Lightyear: The Taboo Breaking Movie from Pixar
After a two-year hiatus, Pixar has finally released its latest film, Lightyear, in a big way. However, this attempt has failed in part. That’s because several countries, most of them from the Middle East and some from the Asian sphere, have prohibited its screening. The reason? For showing a kiss between two women.
The apparently controversial scene, which was aimed at normalizing sexual diversity has demonstrated there’s still a long way to go before this can be achieved. Indeed, far from being residual, prejudice still has a significant presence in our society. It’s also present in many mental narratives that don’t see it as legal for an animated film to cross those barriers.
Pixar has long been committed to a clearly inclusive perspective as well as breaking down prejudices and taboos. Indeed, their productions frequently include other cultures and races. For example, Coco, Soul, Moana, Encanto, etc. That said, they hadn’t yet included the LGTBIQ community in any of their movies and considered it deserved a space in the world of animation.
Pixar seeks that its characters are increasingly inclusive and representative of the modern world.
Lightyear: a hero with an excess of self-confidence
While it’s true that the kiss scene has indisputable social relevance, it’s not the central theme of the latest production from the Pixar factory. Far from it. In fact, Lightyear has a direct relationship with Toy Story. As you probably remember, in this movie from 1995, we saw Andy, the child protagonist, receive the endearing action figure, Buzz Lightyear, as a gift.
Buzz Lightyear was the best friend of Sheriff Woody. He was also renowned for repeating the familiar phrase “To infinity and beyond!”. Apparently, Buzz was the toy that was manufactured as a result of a successful movie that Andy was fascinated by. Lightyear is that movie.
Thanks to its plot, Lightyear could almost be another Star Trek adventure. Instead, due to its aesthetics and design, it evokes the most beloved space opera of them all, none other than Star Wars. Indeed, it’s an intergalactic adventure that reminds the adult viewer of those great science-fiction productions of the 80s and 90s. Children, on the other hand, will be fascinated by other aspects of the movie.
A protagonist bent on correcting a mistake
Buzz Lightyear is a proud Star Force pilot. His mission is to take control of a ship with hundreds of people on board who are suspended in hypersleep. The aim is to take them to colonize various planets. He and his crew explore the galaxy looking for new worlds, just like Captain Kirk did with his Enterprise. Although Buzz calls his ship the turnip because of its similarity to this vegetable.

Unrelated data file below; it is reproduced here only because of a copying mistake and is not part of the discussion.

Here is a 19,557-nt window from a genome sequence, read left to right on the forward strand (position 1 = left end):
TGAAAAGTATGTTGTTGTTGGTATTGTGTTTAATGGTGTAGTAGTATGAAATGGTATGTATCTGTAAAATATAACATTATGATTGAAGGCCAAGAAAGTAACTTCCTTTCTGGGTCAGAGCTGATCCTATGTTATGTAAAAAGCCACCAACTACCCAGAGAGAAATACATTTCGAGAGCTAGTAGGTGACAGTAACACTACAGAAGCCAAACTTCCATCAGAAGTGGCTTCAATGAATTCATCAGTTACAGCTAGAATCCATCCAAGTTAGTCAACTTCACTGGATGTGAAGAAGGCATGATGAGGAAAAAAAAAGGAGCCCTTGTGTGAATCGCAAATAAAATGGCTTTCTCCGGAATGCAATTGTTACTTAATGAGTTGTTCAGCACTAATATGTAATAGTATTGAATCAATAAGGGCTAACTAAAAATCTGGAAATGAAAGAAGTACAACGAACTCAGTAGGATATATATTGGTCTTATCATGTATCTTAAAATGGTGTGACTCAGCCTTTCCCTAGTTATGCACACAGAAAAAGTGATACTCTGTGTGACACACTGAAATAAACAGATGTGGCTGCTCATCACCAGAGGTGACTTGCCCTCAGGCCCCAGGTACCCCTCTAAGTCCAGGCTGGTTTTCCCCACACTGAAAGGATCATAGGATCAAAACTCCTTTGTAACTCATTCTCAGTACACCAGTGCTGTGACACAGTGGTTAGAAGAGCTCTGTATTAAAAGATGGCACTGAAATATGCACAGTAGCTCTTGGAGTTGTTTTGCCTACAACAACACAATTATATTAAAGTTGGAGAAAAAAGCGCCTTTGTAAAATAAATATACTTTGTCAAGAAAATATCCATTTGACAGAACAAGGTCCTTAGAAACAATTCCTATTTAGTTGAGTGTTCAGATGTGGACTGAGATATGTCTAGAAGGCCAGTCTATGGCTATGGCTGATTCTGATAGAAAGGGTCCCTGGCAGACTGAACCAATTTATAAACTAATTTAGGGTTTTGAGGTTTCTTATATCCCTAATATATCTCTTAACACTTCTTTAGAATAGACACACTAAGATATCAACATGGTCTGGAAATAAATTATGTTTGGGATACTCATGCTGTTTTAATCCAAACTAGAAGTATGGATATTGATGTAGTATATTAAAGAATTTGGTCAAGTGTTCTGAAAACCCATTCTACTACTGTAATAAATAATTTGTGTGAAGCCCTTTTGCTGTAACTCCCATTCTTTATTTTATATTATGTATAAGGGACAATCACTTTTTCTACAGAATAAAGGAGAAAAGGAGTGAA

The truth is our protagonist is somewhat conceited, egotistical, and overly self-confident. In fact, he pilots the ship so recklessly that, at one point, he makes a bad maneuver and they end up stranded on an unwelcoming planet. He’s suddenly immersed in feelings of guilt. Furthermore, he recognizes the myopic courage that didn’t allow him to previously recognize his risks and responsibilities.
From then on, he tries to make amends for his mistake. However, this comes at a cost. His goal is to achieve hypervelocity to get off the planet, but although each of these attempts takes just over a few minutes for him, years have passed for his crew, a lifetime for some of them.
Buzz tries to get home at all costs, but finally realizes that by being surrounded by his friends, he’s already home.
Lightyear and the need to accept failure
Few Pixar characters are as stubborn and opinionated as Buzz Lightyear. His purpose is noble: he wants to solve his mistake, return home, save his crew, and leave behind that hostile planet in deep space. However, he doesn’t listen to his colleagues and their suggestions. Furthermore, his obsession is such that he begins to miss beautiful moments in the lives of his friends like weddings and births.
As in the majority of these kinds of productions, some characters are models that serve as mirrors for us to reflect on. In Buzz, we meet the flawed and conceited hero yearning for redemption. We also find evildoers who hide secrets, and young people full of dreams looking for their first opportunity to prove themselves. The touch of humor is given by a cat, a robotic feline whose purpose is to give Buzz emotional support.
The controversial kiss was a minor scene but a great advance
Buzz’s best friend is Commander Hawthorne, a black lesbian. Therefore, it’s not only a breakthrough that Pixar makes a reference to sexual diversity, we also see a black woman on an important space mission. It makes us think of those three brilliant African-American women scientists who worked at NASA and were key in the space race.
All these little touches on diversity and inclusion are essential. They’re a way of normalizing and making everyday realities visible, events that are part of our society. Certainly in any country that wants to call itself democratic or civilized. That said, it should be noted that even Disney executives asked to remove the kiss sequence.
Fortunately, sanity and common sense prevailed. It’s small advances like these that’ll prevent us from being stranded on hostile planets like Lightyear and his crew.